The city of Sahiwal is the headquarter of an Administrative Division by the same name in Punjab. Walking through its streets the other day gave one the feeling that the next door Harappa had better streets some 3,500 years before Christ. The environment is polluted by the coal fired power plant and the maize fields around the city are being encroached by the real estate mafia. In the markets around these streets are seen the wretched of the earth trying to eke out an existence. A father and son vending samosas and potato chips, a mother and daughter managing a tandoor, boys and girls running hair and beauty salons and electronic copy-paste shops are some of the beneficiaries of micro loans provided by the National Rural Support Programme. These are really small loans ranging from Rs30,000 to Rs75,000. In the bazaar, however, the access to the interest free loan scheme launched with great fanfare is being eagerly awaited. The excitement is not just about zero interest rate. It is also about the size of the Tier 1 loan meant for the poor and marginalised with no collateral to offer. At up to Rs500,000, it is about seven times the upper limit set by the nonbank microfinance institutions like the NRSP. Such populist schemes have a history of sudden endings. But they have had the long run impact of gradually de-sustaining the microfinance institutions. Most are spending more time in recovering past loans than extending new ones. With the discount rate touching historic heights, the mark up charged is even higher at 36%. The borrowers are waiting to secure interest free loans from the PM scheme to repay the loans from the microfinance institutions.
It seems that the National Financial Inclusion Strategy (NFIS) launched by the State Bank in May 2015 is going nowhere. Like all donor-funded initiatives disregarding local wisdom, this World Bank-assisted project envisions that “individuals and firms can access and use a range of quality payments, savings, credit, and insurance services which meet their needs with dignity and fairness.” It targeted to expand, by 2020, financial access to at least 50 per cent of adults and increase adult females with formal accounts from 2.9% to 25%. Another target — 20 million active digital transaction accounts within a period of five years — was added in 2018. A line of credit was provided to Microfinance Banks (MFBs) and Microfinance Institutions including Non-Bank Finance Companies (NBFCs) for on-lending to micro borrowers. The government has not done any evaluation of NFIS, although the project has ended with a “moderately satisfactory” performance. Recently, the government requested an extension with some restructuring to prioritise improving access to microfinance, especially in the flood-affected areas where 18% of the micro borrowers are located. This was the only component that was fully disbursed. The achievement was largely because of the nonbank institutions. These institutions do better due to deep penetration into communities that ensures high recovery rates. In comparison, the MFBs wait for the customers like the ordinary banks rather than reaching out to them. Little wonder, all MFBs are struggling to survive. Despite their poor performance, policies and projects prefer these institutions over NBFCs.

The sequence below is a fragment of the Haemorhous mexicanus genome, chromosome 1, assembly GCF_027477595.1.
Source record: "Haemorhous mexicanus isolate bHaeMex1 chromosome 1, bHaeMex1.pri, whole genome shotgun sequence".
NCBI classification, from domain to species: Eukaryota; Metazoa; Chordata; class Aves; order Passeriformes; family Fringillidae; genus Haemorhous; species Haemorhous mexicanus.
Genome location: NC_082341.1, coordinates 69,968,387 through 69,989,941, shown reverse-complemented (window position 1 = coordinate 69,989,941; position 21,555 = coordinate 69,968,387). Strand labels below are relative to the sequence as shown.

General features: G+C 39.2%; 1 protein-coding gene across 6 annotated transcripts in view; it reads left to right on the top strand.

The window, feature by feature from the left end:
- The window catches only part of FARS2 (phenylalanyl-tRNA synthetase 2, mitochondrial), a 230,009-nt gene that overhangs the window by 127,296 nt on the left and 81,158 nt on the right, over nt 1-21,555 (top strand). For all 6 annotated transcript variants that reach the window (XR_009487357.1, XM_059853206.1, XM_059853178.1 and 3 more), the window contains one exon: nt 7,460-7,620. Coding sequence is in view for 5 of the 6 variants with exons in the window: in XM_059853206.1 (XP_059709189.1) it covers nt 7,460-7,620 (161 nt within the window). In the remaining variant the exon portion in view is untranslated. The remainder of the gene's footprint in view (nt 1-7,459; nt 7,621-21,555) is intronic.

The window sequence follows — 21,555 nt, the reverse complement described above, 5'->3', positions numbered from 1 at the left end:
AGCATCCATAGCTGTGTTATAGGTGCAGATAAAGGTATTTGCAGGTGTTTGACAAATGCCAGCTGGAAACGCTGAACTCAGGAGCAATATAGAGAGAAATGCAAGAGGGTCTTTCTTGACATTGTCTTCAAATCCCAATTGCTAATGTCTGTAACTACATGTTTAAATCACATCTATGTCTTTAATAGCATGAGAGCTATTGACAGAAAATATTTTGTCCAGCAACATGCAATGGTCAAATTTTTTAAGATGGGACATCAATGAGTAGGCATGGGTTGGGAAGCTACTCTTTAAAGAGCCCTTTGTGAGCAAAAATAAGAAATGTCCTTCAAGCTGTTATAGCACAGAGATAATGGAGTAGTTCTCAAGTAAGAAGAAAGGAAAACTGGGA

Impressions gathered in Sahiwal suggest that short-lived interest-free packages and a bias towards MFBs throw sand in the oil of community based NBFCs. In the process, the most efficient and effective enablers of financial inclusion are left lurching. One cannot emphasise enough that the neglect undermines the ultimate objective of poverty reduction, especially in rural and remote areas of the country.
Published in The Express Tribune, May 26th, 2023.
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